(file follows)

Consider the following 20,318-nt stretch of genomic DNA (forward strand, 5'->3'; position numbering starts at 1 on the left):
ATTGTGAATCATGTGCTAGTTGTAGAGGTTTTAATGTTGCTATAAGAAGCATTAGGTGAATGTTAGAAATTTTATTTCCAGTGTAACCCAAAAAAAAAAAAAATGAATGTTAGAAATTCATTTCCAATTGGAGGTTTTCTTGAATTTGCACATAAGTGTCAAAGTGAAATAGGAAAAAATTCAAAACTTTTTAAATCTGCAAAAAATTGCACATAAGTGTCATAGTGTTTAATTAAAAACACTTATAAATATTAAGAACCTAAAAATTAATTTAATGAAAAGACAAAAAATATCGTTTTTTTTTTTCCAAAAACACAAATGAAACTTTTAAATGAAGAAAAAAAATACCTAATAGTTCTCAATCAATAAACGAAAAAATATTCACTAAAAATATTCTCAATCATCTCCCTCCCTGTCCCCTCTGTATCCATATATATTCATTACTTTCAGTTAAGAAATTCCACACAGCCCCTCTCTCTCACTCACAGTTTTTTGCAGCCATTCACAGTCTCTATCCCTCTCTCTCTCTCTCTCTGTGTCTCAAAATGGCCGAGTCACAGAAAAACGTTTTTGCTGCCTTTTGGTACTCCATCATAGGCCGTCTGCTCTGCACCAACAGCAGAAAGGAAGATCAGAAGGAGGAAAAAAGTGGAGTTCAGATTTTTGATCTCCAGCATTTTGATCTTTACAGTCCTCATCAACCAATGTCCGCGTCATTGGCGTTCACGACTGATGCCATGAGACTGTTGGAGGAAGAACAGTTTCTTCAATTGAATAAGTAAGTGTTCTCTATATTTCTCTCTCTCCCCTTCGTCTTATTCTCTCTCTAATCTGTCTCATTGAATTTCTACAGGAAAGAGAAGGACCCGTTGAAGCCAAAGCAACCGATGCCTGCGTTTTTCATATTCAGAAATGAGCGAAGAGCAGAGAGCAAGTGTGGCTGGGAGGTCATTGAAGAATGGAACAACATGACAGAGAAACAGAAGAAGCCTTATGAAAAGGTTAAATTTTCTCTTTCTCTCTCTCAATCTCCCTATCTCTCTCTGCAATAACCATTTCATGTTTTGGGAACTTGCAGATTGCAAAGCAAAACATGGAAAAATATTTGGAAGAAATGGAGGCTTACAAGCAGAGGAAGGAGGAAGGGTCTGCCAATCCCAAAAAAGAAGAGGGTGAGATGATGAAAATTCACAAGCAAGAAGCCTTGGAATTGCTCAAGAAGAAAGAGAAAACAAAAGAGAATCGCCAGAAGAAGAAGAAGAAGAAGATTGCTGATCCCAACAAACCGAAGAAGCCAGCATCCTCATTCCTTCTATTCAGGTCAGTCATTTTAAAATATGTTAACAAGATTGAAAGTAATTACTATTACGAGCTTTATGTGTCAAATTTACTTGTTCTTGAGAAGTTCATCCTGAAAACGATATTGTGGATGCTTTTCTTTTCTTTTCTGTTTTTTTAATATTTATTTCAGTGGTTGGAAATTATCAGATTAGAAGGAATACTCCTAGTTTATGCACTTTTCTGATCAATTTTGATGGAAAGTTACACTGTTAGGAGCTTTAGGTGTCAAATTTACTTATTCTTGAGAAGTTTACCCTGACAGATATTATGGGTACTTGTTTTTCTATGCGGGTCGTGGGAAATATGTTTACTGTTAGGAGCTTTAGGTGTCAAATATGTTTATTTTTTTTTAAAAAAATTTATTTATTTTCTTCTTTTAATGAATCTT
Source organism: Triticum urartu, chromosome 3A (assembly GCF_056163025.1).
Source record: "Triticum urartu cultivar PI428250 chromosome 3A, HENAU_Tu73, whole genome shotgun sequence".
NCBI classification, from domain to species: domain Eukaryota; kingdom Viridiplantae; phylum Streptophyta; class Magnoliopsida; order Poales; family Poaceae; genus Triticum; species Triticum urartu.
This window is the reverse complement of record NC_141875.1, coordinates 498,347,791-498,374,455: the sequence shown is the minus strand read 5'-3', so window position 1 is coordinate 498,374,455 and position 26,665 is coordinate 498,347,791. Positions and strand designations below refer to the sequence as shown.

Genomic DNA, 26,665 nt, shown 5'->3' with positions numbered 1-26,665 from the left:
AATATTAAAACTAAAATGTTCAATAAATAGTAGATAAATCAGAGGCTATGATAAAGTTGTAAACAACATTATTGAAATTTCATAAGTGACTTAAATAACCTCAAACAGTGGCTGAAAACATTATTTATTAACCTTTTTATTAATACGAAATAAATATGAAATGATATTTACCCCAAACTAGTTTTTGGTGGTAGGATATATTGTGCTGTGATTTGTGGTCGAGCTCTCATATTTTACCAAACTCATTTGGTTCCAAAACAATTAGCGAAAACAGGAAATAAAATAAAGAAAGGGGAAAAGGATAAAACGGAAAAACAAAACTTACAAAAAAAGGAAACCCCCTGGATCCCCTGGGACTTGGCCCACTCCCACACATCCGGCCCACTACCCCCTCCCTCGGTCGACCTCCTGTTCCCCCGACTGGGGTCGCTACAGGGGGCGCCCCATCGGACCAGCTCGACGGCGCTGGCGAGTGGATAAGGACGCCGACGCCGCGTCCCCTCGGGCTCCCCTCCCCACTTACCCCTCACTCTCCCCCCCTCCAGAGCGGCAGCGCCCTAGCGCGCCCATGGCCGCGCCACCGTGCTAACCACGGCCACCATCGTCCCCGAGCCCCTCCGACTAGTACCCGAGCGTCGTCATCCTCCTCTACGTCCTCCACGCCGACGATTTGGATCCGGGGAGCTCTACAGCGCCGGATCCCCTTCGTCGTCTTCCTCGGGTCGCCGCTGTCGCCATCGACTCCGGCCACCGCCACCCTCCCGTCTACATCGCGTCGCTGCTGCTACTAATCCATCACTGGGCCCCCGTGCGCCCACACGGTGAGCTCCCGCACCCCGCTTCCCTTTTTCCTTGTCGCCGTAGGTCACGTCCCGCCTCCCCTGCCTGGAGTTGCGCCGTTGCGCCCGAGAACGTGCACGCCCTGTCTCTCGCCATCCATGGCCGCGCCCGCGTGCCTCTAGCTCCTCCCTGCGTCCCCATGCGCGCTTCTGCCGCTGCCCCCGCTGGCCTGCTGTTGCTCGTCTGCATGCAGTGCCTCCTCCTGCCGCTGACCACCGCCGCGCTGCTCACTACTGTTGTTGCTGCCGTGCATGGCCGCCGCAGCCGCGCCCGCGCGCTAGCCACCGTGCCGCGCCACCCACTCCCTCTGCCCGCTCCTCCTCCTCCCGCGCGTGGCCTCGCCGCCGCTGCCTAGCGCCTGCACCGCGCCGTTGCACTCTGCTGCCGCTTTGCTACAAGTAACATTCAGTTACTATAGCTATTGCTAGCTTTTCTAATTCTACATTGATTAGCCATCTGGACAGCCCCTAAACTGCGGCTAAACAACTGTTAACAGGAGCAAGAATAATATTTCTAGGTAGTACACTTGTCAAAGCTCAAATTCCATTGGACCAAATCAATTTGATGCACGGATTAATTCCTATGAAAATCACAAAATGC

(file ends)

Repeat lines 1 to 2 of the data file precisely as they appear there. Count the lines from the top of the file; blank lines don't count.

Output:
Consider the following 20,318-nt stretch of genomic DNA (forward strand, 5'->3'; position numbering starts at 1 on the left):
ATTGTGAATCATGTGCTAGTTGTAGAGGTTTTAATGTTGCTATAAGAAGCATTAGGTGAATGTTAGAAATTTTATTTCCAGTGTAACCCAAAAAAAAAAAAAATGAATGTTAGAAATTCATTTCCAATTGGAGGTTTTCTTGAATTTGCACATAAGTGTCAAAGTGAAATAGGAAAAAATTCAAAACTTTTTAAATCTGCAAAAAATTGCACATAAGTGTCATAGTGTTTAATTAAAAACACTTATAAATATTAAGAACCTAAAAATTAATTTAATGAAAAGACAAAAAATATCGTTTTTTTTTTTCCAAAAACACAAATGAAACTTTTAAATGAAGAAAAAAAATACCTAATAGTTCTCAATCAATAAACGAAAAAATATTCACTAAAAATATTCTCAATCATCTCCCTCCCTGTCCCCTCTGTATCCATATATATTCATTACTTTCAGTTAAGAAATTCCACACAGCCCCTCTCTCTCACTCACAGTTTTTTGCAGCCATTCACAGTCTCTATCCCTCTCTCTCTCTCTCTCTGTGTCTCAAAATGGCCGAGTCACAGAAAAACGTTTTTGCTGCCTTTTGGTACTCCATCATAGGCCGTCTGCTCTGCACCAACAGCAGAAAGGAAGATCAGAAGGAGGAAAAAAGTGGAGTTCAGATTTTTGATCTCCAGCATTTTGATCTTTACAGTCCTCATCAACCAATGTCCGCGTCATTGGCGTTCACGACTGATGCCATGAGACTGTTGGAGGAAGAACAGTTTCTTCAATTGAATAAGTAAGTGTTCTCTATATTTCTCTCTCTCCCCTTCGTCTTATTCTCTCTCTAATCTGTCTCATTGAATTTCTACAGGAAAGAGAAGGACCCGTTGAAGCCAAAGCAACCGATGCCTGCGTTTTTCATATTCAGAAATGAGCGAAGAGCAGAGAGCAAGTGTGGCTGGGAGGTCATTGAAGAATGGAACAACATGACAGAGAAACAGAAGAAGCCTTATGAAAAGGTTAAATTTTCTCTTTCTCTCTCTCAATCTCCCTATCTCTCTCTGCAATAACCATTTCATGTTTTGGGAACTTGCAGATTGCAAAGCAAAACATGGAAAAATATTTGGAAGAAATGGAGGCTTACAAGCAGAGGAAGGAGGAAGGGTCTGCCAATCCCAAAAAAGAAGAGGGTGAGATGATGAAAATTCACAAGCAAGAAGCCTTGGAATTGCTCAAGAAGAAAGAGAAAACAAAAGAGAATCGCCAGAAGAAGAAGAAGAAGAAGATTGCTGATCCCAACAAACCGAAGAAGCCAGCATCCTCATTCCTTCTATTCAGGTCAGTCATTTTAAAATATGTTAACAAGATTGAAAGTAATTACTATTACGAGCTTTATGTGTCAAATTTACTTGTTCTTGAGAAGTTCATCCTGAAAACGATATTGTGGATGCTTTTCTTTTCTTTTCTGTTTTTTTAATATTTATTTCAGTGGTTGGAAATTATCAGATTAGAAGGAATACTCCTAGTTTATGCACTTTTCTGATCAATTTTGATGGAAAGTTACACTGTTAGGAGCTTTAGGTGTCAAATTTACTTATTCTTGAGAAGTTTACCCTGACAGATATTATGGGTACTTGTTTTTCTATGCGGGTCGTGGGAAATATGTTTACTGTTAGGAGCTTTAGGTGTCAAATATGTTTATTTTTTTTTAAAAAAATTTATTTATTTTCTTCTTTTAATGAATCTT